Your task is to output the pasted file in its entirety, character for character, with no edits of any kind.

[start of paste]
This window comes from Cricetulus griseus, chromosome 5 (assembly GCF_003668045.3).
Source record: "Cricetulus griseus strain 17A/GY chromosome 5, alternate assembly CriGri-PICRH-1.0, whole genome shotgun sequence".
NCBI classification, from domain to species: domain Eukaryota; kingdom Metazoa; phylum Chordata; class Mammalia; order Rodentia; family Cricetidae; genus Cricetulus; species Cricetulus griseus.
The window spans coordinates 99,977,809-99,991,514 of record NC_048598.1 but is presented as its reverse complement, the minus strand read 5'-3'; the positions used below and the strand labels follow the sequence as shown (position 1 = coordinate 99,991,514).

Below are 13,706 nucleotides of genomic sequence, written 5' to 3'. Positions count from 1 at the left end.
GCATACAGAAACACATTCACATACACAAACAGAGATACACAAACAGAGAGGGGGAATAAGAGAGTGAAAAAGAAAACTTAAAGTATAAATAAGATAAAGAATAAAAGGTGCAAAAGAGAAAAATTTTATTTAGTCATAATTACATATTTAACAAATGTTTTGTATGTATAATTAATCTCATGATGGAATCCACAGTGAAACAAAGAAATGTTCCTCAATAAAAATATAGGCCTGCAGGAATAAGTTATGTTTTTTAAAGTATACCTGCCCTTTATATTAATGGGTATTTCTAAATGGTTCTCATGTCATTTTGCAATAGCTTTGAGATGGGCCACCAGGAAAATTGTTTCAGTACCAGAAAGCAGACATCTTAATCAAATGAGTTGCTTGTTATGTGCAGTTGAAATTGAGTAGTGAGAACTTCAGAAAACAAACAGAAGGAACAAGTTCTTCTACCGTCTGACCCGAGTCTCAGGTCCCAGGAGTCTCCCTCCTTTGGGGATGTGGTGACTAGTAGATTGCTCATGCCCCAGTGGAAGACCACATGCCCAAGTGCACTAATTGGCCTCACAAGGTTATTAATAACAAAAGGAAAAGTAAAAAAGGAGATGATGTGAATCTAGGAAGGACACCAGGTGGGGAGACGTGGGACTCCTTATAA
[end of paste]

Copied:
This window comes from Cricetulus griseus, chromosome 5 (assembly GCF_003668045.3).
Source record: "Cricetulus griseus strain 17A/GY chromosome 5, alternate assembly CriGri-PICRH-1.0, whole genome shotgun sequence".
NCBI classification, from domain to species: domain Eukaryota; kingdom Metazoa; phylum Chordata; class Mammalia; order Rodentia; family Cricetidae; genus Cricetulus; species Cricetulus griseus.
The window spans coordinates 99,977,809-99,991,514 of record NC_048598.1 but is presented as its reverse complement, the minus strand read 5'-3'; the positions used below and the strand labels follow the sequence as shown (position 1 = coordinate 99,991,514).

Below are 13,706 nucleotides of genomic sequence, written 5' to 3'. Positions count from 1 at the left end.
GCATACAGAAACACATTCACATACACAAACAGAGATACACAAACAGAGAGGGGGAATAAGAGAGTGAAAAAGAAAACTTAAAGTATAAATAAGATAAAGAATAAAAGGTGCAAAAGAGAAAAATTTTATTTAGTCATAATTACATATTTAACAAATGTTTTGTATGTATAATTAATCTCATGATGGAATCCACAGTGAAACAAAGAAATGTTCCTCAATAAAAATATAGGCCTGCAGGAATAAGTTATGTTTTTTAAAGTATACCTGCCCTTTATATTAATGGGTATTTCTAAATGGTTCTCATGTCATTTTGCAATAGCTTTGAGATGGGCCACCAGGAAAATTGTTTCAGTACCAGAAAGCAGACATCTTAATCAAATGAGTTGCTTGTTATGTGCAGTTGAAATTGAGTAGTGAGAACTTCAGAAAACAAACAGAAGGAACAAGTTCTTCTACCGTCTGACCCGAGTCTCAGGTCCCAGGAGTCTCCCTCCTTTGGGGATGTGGTGACTAGTAGATTGCTCATGCCCCAGTGGAAGACCACATGCCCAAGTGCACTAATTGGCCTCACAAGGTTATTAATAACAAAAGGAAAAGTAAAAAAGGAGATGATGTGAATCTAGGAAGGACACCAGGTGGGGAGACGTGGGACTCCTTATAA